The Decatur Education Foundation was founded in 2001 to help students of the not only in the classroom, but through learning experiences in the community that lead to personal as well as educational growth.
The organization is managed by executive director Gail Rothman and a 27-member board of directors. The new board chairwoman is Paula Collins and, after serving on the board several years, she has some definite ideas for moving the foundation forward.
Collins, who grew up near Statesboro, moved to Decatur in 1981 to attend Emory University.
Her involvement with the foundation began when real estate agent Emilie Markert asked her to host the Low Country Boil, an annual fundraiser for the organization, at her home. And that’s all it took for Collins to get fully involved.
Collins, a principal with the professional training and coaching firm Peak Focus, has always been a proponent of education, particularly public education.
“Education is a great equalizer,” Collins said. She saw the foundation as a great way to help students and their families.
The Decatur Education Foundation, with the financial support of individuals, businesses and organizations, awards grants for a variety of efforts -- from supporting innovative teaching to professional development to scholarships to Decatur High School graduates to buying nearly 20,000 books for economically-disadvantaged students.
Community involvement is a major factor and one on which Collins hopes to successfully focus.
“While the organization has a solid reputation, it’s not as well known as it should be," she said. "As Decatur continues to grow and change, we must tell the success stories of an organization that helps our children.
"And Decatur knows the importance of education, whether there are school-age children in the home or not. A good education system is the most critical part of a vibrant, successful community."
And, she says, there will be faces to the stories, not just statistics.
For example, a student wanted to try out for the youth orchestra, but did not have the money to buy a viola. Funds were raised, he got his viola and he auditioned for the orchestra.
Collins’ first goal is to broaden awareness of and support for the Foundation.
“We’ve had great success engaging people with children who are in or have been in the system," she said. "And it’s vitally important to continue to engage them in some effort related to the overall work. They’ll have a lot of options. We welcome volunteers and we promise to put them to work!”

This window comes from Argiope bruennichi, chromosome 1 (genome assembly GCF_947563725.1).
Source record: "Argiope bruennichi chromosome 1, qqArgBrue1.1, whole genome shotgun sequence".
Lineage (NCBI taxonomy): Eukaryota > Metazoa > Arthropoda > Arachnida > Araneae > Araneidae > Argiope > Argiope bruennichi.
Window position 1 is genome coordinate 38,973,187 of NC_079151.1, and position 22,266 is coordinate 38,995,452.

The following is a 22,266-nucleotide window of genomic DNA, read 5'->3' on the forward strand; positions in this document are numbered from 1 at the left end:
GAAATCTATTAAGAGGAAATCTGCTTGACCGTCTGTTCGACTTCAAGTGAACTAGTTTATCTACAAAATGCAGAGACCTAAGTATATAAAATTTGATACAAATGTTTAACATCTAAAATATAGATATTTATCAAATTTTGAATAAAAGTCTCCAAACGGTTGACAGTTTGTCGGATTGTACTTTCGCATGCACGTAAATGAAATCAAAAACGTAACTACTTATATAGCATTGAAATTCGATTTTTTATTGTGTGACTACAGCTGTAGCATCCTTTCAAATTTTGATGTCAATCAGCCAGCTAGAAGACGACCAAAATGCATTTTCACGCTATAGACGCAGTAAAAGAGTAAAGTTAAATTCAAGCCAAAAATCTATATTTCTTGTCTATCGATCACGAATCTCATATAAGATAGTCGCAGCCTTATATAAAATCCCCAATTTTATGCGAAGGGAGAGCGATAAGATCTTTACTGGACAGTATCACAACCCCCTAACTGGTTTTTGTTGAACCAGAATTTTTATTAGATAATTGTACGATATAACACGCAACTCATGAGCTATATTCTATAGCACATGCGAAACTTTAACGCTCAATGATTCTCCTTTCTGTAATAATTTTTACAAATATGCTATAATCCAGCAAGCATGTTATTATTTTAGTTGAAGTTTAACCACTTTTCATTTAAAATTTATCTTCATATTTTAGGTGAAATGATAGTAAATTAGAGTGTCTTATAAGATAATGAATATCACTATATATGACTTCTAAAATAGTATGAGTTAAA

The board has increased in number and reflects the changing demographics of Decatur. Not all members have children in the school system, but they know the importance of education to the community.
Term limits are now in place. Members come from different areas of the community and bring new resources and circles of connection to the board.
One of the new projects is CSD 101. Using the “Decatur 101” program as their model, the foundation applied for a grant from the Decatur Craft Beer Festival and created a free course which shows how the school system works – from funding to curriculum to special events – and how people can support the schools and get involved.
“We had more people interested than we could handle for the pilot course and still managed to have a class of 30,” Collins said. “The program, which will officially launch early in 2012, is a wonderful bridge between the schools and the children and the community which supports them.”
Another new initiative is “Friends of the Foundation” which includes former board members who want to stay connected and be ambassadors for the foundation which they helped build, along with new people who don’t necessarily have children in the system but who reflect an increasingly diverse community.
“This is a great opportunity for me to make a difference,” Collins said. “I look forward to working with everyone in Decatur to ensure that our children are thoroughly prepared for the challenging future they face.”
The annual report of the DeKalb Education Foundation will be published in the October issue of “Decatur Focus” Magazine.
The foundation's Low Country Shrimp Boil will be held at 6:30 p.m. Oct. 13 at the Solarium at 321 Hill St. in Oakhurst. Tickets are $60 in advance, $75 at the door.